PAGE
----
Links to Feline Health sites



FeLv & FIV cat Shelters
Just For Cats WebRing: Special Needs Pets Rescue Page Links
Vaccine Associated Feline Sarcoma Task Force (VAFSTF) Home Page
ABVT Home Page American Association of Feline Practitioners Home Page
The ACVA Home Page
ACLAM Home Page
Dental page
American Medical Veterinary Foundation Home
Animal Health Information Pets with Cancer
CyberPet - your source for pet information - dogs, cats breeders, pet products and more.
Welcome to NetVet Veterinary Resources and the Electronic Zoo
Welcome to the Center for Veterinary Medicine Home Page
Feline Chronic Renal Failure Information Center
feline heart worms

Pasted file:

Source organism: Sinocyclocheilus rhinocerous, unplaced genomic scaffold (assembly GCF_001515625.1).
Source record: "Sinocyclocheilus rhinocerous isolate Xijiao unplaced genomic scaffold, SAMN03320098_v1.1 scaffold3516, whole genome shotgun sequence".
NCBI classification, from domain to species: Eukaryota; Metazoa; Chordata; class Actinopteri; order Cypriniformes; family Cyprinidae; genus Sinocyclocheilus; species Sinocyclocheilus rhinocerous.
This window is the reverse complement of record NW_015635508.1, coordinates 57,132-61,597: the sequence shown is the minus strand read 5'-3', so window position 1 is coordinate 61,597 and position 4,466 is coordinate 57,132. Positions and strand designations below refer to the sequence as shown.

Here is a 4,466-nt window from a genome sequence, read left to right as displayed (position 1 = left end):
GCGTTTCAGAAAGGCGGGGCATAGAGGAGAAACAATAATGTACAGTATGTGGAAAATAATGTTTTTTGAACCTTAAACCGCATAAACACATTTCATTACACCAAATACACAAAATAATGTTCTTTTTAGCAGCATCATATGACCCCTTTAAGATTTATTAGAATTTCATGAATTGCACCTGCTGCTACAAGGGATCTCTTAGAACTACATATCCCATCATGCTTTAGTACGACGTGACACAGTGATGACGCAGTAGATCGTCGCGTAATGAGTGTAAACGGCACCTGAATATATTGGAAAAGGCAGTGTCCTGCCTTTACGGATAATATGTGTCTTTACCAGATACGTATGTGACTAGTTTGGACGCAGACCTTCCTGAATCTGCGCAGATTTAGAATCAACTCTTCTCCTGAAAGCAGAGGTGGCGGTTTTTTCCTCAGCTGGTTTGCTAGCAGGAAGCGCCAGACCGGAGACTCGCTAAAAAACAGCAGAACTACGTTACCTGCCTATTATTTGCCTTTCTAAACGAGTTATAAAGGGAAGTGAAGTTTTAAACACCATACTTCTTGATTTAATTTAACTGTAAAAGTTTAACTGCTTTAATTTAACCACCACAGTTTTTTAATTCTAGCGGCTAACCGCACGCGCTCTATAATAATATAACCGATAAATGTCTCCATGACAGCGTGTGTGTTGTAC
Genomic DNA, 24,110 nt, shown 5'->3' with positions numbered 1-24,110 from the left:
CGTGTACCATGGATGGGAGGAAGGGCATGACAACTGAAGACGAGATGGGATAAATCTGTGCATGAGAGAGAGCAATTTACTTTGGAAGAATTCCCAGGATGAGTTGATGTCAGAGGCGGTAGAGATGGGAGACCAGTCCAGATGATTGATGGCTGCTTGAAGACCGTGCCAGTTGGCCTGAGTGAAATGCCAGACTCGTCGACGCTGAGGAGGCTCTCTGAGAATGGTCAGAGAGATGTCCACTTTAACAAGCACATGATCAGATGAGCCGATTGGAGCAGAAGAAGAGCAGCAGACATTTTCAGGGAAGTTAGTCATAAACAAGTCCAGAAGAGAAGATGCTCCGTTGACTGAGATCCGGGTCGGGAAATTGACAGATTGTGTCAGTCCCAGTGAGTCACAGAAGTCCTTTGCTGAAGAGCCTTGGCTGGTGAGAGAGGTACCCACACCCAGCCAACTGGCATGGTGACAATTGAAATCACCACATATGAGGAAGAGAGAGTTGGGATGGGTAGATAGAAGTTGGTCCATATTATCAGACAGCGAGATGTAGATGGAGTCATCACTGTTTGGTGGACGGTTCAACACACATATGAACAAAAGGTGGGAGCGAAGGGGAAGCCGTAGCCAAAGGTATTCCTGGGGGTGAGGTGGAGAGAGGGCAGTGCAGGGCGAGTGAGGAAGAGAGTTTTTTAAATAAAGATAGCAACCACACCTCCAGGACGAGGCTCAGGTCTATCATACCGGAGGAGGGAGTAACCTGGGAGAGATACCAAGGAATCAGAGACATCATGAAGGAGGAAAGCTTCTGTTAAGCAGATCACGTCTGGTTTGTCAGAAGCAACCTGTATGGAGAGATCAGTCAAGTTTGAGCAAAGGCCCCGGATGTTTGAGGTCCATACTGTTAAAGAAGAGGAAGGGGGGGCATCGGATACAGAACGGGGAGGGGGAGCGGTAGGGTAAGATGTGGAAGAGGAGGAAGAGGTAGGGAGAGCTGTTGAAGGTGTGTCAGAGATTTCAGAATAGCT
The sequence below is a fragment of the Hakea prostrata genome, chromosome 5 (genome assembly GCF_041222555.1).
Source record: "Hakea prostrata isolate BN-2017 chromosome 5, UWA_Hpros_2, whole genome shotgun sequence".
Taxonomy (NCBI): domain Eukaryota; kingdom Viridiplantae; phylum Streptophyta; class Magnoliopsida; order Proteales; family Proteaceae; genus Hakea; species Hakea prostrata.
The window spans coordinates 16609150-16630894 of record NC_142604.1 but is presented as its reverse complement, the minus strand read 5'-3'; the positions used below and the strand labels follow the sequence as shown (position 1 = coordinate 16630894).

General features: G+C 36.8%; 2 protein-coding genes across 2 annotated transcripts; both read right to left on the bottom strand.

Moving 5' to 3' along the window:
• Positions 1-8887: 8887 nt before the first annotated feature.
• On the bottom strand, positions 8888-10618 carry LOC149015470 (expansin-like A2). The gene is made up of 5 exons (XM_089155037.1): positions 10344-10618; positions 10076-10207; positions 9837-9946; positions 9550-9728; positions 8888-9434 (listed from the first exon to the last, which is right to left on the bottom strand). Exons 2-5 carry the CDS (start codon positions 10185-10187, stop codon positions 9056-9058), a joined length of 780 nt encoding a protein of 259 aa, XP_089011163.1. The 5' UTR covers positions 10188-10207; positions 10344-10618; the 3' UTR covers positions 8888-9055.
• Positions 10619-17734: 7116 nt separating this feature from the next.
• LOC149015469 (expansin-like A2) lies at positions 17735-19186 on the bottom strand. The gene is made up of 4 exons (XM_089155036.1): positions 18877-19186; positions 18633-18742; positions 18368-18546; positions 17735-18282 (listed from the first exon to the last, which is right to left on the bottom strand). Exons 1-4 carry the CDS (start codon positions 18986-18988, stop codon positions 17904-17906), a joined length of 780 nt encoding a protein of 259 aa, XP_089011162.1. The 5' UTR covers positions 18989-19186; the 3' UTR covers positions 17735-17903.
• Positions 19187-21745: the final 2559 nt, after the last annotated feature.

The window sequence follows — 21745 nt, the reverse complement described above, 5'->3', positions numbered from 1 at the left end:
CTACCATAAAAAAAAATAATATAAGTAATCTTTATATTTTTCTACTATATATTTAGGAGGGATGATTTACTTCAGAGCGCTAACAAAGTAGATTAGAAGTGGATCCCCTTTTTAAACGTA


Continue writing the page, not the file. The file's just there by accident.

Cornell Feline Health Center--Feline Leukemia Virus
Pets Need Dental Care, Too

Veterinary Cancer Society Home Page
Glossary Page One weights, measurements, dosage covering tables
page 2 has Lab Normal for Blood, UA and other
page 3 is vaccination schedule

AAHA Healthypet Home Page



AVMA Pet Poison Guide

The ASPCA Animal Poison Control Center
for 24-hour emergency information.
888-4ANI-HELP (888-426-4435)




Cornell Feline Health Center



How to interpret lab reports that your vet gives you -


Complete blood count (CBC)  - This is the most common blood test performed on pets and people. A CBC gives information on hydration status, anemia, infection, the blood's clotting ability, and the ability of the immune system to respond. This test is essential for pets with fevers, vomiting, diarrhea, weakness, pale gums, or loss of appetite. If your pet needs surgery, a CBC can detect bleeding disorders or other unseen abnormalities.
HCT (hematocrit) measures the percentage of red blood cells to detect anemia and dehydration.
Hb and MCHC (hemoglobin and mean corpuscular hemoglobin concentration) are the oxygen-carrying pigments of red blood cells.